Beginning voice actors spend a lot of time learning technique, which is important, however, very little time is spent on learning how to “act” in a voice-over audition.
The personal impression we leave on casting folks is just as important as the talent we display. In a tense professional studio situation, or on set, nerves can spiral out of control, and the last thing we want to do is leave them with a negative impression.
When I’m nervous, a lot of crazy things can fly out of my mouth!
What do you do, when you get nervous?
Getting control of ourselves at an audition, and learning what to say, and what not to say is imperative.
I’ve compiled a tragically humorous list of some crazy things people have done at auditions below. Try not to be one of these people!
I don’t like this script; I can’t relate to it. Never share your feelings about a script. Your job as a voice-actor is to analyze the script and make the words your own.
I didn’t have much time to work on this. Everybody is busy – including casting folks. This kind of comment will just make them angry. Jump in and do your best.
I’m really nervous. Casting knows this is a tense situation; in fact they are sizing you up as to how you are handling it. Saying you are nervous implies you need hand-holding – not good.
Joking around a lot. This doesn’t show how funny we are, it is irritating to casting, because there are time deadlines and lots of people to see.
Showing up late. Just don’t do it.
Saying that your take “sucked.” I’ve heard this one time and again. Voice-actors are compelled to criticize the work; don’t fall into this trap. After your take – stay quiet and wait for the director’s comments. They may have loved the take – don’t ruin it.
Saying “I’ve never done this before.” Don’t ever admit you’re a newbie.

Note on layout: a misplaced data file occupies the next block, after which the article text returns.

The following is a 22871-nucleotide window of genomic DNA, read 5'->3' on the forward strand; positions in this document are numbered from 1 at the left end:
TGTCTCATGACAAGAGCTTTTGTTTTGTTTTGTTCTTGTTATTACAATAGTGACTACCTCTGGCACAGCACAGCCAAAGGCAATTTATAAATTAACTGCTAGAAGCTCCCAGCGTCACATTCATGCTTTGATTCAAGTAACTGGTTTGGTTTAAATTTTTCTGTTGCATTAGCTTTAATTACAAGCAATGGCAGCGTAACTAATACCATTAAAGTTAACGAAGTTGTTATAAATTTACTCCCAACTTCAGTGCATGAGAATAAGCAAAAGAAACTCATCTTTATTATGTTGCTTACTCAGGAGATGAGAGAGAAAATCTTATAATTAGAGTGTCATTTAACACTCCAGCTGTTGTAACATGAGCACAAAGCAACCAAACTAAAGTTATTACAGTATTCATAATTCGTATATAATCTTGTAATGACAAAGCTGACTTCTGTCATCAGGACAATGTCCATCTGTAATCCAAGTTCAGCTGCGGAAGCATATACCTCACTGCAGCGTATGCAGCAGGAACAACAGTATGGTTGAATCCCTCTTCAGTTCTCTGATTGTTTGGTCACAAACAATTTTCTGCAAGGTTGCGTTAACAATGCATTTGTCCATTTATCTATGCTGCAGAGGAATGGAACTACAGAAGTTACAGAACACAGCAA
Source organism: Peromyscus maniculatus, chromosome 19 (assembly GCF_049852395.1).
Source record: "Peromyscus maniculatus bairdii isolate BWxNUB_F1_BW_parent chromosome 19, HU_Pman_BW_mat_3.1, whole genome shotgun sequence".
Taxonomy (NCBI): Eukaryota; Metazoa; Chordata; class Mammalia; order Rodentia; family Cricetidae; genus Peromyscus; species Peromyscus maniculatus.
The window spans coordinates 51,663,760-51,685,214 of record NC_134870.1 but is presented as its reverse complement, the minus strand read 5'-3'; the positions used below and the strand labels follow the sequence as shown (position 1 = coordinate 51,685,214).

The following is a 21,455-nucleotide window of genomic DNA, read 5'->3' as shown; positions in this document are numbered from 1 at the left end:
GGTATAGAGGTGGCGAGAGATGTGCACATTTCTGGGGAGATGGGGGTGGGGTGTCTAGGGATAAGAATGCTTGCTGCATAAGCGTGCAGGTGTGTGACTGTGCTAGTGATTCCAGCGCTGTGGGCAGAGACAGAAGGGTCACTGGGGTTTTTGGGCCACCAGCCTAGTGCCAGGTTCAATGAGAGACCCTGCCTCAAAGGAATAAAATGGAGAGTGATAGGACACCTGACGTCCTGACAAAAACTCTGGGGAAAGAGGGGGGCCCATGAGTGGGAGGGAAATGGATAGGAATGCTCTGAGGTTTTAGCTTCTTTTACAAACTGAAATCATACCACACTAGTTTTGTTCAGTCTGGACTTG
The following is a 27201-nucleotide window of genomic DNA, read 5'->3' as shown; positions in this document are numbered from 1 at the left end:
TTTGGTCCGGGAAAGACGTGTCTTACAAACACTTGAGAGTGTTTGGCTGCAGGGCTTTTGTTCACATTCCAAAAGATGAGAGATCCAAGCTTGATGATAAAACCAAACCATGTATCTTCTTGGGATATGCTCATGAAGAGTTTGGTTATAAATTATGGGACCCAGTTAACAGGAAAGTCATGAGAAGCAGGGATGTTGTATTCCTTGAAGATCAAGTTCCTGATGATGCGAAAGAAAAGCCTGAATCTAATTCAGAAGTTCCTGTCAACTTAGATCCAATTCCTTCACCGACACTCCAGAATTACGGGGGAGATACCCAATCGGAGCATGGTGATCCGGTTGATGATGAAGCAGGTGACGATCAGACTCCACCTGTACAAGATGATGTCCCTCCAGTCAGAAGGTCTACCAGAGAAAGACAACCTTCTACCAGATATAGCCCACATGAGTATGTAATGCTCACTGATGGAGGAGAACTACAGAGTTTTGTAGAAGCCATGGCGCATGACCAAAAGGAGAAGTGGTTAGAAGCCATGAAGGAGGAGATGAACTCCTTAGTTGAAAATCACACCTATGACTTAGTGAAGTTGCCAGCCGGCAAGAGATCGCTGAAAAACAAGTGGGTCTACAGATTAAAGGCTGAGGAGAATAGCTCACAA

Engaging in extensive conversation. Saying “hi” and “how are you” or “nice to meet you” is great; anything else is unnecessary.
Sending gifts after an audition. Your “gift” to casting is your great performance. All the champagne in the world won’t get you a gig if you aren’t right for it.
Showing up with a negative attitude. You would be surprised at how often this happens. Often voice actors buy into the “I should be booking more” trap and start to get bitter when they haven’t booked in a while. Don’t be the guy who says “I probably won’t book this” to the other actors. Look at each audition as a fresh start.
Not being familiar with the product/client. Take a few minutes to Google the client/product as well as the casting company. Nothing is worse than not knowing anything about what you are selling.
Disagreeing with the direction given. If you do this, you will probably never work with this person again.
Putting the casting/agency on your email list without asking. I have had this happen to me, and it’s a real turn-off. Perhaps ask the casting assistant outside of the room if it would be ok to do this.
Calling after an audition to find out if you “got it.” When they want you, wild horses can’t drag them away from you.
Calling after an audition to find out why you didn’t get the role. Just don’t.
Asking the casting person out on a date. Security may take you away.
There are many more real-life examples of what not to do at auditions or in studio, and the point is, they all stem from being nervous and insecure. We are always going to feel out of control in these situations, and my best advice is to practice the old adage, “Less is More.” Or, alternatively, “Be Pleasant and Present.” Practice being fully in the moment and enjoying the opportunity to audition. When you book the job, it is very ok to say “I am so excited, thank you so much.” It’s fun to tell someone they’ve booked a job. Let casting know you’re happy!
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Listen to the audio version of this article recorded by the author Nancy Wilson.
Nancy Wilson is a producer and coach at Such A Voice. She is a busy voice actor and environmental writer, as well as a member of the SAG/AFTRA Radio Plays committee.
Check out the video below to learn more of the do’s and don’t’s of a voice-over audition.